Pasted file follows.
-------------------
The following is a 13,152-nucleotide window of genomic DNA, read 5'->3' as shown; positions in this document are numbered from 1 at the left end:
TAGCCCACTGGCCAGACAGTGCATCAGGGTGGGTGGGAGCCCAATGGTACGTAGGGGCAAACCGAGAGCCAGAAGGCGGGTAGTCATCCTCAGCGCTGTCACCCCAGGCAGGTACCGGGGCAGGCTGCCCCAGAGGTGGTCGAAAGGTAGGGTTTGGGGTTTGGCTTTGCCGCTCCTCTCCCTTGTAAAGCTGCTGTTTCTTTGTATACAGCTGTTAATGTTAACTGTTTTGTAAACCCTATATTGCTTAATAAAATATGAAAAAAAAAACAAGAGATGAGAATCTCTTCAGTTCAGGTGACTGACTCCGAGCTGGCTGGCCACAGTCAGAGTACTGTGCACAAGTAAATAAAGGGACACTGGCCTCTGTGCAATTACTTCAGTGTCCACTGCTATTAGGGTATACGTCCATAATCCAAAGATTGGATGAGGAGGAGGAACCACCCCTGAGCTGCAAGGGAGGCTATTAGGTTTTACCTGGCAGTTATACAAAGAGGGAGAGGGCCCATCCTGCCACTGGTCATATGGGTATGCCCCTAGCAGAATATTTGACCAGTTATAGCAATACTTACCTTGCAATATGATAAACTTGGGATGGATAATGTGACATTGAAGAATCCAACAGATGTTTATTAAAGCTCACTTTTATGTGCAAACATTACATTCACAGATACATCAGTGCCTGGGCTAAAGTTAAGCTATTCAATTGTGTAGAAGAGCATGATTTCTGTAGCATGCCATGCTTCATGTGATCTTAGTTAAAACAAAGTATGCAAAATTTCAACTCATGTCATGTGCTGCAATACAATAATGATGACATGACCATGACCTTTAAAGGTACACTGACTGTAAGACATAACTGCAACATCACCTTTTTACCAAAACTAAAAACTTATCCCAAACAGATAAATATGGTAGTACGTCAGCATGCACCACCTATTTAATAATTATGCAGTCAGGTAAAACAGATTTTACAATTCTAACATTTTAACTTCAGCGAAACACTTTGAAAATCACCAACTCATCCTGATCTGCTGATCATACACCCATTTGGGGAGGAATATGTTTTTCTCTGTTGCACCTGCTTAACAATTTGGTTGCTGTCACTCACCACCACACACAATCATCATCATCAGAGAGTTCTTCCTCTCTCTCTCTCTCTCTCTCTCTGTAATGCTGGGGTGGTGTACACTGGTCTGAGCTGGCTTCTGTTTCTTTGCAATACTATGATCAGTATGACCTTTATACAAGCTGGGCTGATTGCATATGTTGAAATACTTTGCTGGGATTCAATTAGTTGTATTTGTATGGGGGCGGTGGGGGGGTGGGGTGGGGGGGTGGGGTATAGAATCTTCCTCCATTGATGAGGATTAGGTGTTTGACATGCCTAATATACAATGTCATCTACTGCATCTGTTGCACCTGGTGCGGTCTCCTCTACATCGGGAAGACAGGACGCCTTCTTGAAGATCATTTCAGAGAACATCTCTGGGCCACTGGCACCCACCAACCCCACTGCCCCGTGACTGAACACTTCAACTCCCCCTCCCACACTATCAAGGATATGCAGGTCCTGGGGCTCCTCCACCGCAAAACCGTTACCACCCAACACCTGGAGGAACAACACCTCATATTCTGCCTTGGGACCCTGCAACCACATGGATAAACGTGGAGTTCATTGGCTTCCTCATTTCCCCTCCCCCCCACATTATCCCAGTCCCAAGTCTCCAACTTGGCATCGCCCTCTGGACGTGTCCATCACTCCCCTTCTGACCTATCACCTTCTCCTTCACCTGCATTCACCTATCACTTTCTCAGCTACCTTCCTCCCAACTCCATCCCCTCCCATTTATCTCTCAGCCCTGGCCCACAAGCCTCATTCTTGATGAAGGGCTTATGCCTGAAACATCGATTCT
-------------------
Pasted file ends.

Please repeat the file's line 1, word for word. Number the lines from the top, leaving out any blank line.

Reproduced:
The following is a 13,152-nucleotide window of genomic DNA, read 5'->3' as shown; positions in this document are numbered from 1 at the left end: